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‘UNFAIR’: John-Mark McCafferty criticised practice

‘UNFAIR’: John-Mark McCafferty criticised practice

‘UNFAIR’: John-Mark McCafferty criticised practice

House-hunters seeking to rent a home are increasingly being asked to provide references to secure a viewing of a rental property, contrary to data protection guidelines.

The practice has been criticised by housing charity Threshold, and the Data Protection Commission is examining a number of complaints from renters.

Landlords and letting agents are asking prospective tenants to provide payslips, references and personal details when making enquiries to view a property.

In some instances the person responsible for letting the property has claimed these details are required because of the impact of Covid-19.

The prospective tenant is then told they will hear back from the landlord or agent if they are going to be granted a viewing. In most cases the prospective tenant does not hear anything back. The rules on data protection say landlords may only seek such information if they are entering an agreement with a new tenant.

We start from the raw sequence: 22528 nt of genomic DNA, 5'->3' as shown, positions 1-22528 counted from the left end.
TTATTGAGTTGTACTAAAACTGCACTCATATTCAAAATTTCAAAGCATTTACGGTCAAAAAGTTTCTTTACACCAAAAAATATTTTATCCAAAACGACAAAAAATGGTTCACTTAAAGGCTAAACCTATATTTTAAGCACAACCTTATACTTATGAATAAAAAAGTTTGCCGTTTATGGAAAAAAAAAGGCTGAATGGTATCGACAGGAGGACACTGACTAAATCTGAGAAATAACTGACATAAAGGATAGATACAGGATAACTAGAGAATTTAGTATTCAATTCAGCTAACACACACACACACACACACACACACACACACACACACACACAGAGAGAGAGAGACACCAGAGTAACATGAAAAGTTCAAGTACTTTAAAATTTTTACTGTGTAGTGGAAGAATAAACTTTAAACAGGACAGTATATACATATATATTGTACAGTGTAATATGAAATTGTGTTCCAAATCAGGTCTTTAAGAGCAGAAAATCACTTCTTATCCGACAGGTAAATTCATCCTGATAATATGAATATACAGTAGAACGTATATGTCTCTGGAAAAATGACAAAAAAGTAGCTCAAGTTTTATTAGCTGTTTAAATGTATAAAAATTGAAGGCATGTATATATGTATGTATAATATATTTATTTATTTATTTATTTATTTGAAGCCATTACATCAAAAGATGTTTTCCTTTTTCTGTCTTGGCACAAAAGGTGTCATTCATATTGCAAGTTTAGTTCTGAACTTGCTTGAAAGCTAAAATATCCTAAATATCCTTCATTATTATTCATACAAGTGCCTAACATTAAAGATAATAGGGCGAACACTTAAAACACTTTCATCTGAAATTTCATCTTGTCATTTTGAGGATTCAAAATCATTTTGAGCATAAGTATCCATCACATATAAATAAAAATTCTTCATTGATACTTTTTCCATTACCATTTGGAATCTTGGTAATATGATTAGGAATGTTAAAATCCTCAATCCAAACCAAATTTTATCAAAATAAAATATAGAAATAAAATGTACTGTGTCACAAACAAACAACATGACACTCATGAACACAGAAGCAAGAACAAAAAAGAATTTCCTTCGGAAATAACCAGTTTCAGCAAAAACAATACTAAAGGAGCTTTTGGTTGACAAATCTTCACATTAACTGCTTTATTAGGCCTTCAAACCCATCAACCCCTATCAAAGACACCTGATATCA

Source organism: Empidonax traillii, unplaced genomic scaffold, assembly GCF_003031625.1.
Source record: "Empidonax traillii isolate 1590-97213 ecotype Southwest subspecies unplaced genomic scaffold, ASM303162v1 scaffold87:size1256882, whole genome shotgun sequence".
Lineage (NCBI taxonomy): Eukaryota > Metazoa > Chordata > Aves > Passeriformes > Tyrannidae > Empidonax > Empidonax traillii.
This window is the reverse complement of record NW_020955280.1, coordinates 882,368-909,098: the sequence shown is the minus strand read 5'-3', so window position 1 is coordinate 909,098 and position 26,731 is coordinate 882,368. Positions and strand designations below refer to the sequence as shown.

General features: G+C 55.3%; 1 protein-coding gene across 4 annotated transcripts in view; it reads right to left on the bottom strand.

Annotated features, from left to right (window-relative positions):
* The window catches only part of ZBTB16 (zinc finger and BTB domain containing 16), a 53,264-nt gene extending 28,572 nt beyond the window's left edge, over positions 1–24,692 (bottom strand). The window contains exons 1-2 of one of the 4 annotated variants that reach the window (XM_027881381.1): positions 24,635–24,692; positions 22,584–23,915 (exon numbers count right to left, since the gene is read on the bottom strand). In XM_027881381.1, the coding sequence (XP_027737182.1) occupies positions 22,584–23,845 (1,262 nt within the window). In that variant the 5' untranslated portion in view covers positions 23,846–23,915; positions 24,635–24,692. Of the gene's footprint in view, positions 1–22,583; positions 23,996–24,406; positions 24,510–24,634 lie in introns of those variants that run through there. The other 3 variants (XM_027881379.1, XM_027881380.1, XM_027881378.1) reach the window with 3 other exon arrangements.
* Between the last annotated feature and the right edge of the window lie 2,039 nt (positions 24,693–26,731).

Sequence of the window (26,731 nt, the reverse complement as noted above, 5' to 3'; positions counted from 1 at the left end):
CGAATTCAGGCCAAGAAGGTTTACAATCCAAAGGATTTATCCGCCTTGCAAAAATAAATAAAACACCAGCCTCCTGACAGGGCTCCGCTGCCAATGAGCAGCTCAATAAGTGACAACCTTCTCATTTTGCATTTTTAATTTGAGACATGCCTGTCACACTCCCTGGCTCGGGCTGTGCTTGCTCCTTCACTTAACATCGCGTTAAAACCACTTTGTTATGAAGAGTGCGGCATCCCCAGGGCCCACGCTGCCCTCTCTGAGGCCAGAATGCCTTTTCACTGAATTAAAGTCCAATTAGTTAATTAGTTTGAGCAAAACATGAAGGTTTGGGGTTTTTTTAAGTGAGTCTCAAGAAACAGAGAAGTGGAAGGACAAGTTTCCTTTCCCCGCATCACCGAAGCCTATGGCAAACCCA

The Data Protection Commissioner said it is examining multiple complaints of landlords and agents seeking too much information from a person seeking to view a home, because "they must ensure they are only collecting the minimum amount of personal data necessary to conduct their business".

"Landlords and letting agents that process personal data have certain obligations under GDPR which requires them to be accountable and transparent with prospective tenants," a spokeswoman said.

Housing charity Threshold said the practice was exclusionary and unfair.

"In one recent example we have seen a landlord has required landlord references, work references, a copy of photo ID and proof of income," said chief executive John-Mark McCafferty.

"Their justification was, 'as you can appreciate there is high demand in this area for property to let and we are streamlining the application process'."

"There is a high bar there in terms of the information being sought and obvious data protection concerns, but there is also a sense there is a high social bar being imposed by some agents to view a property."

Sunday Independent


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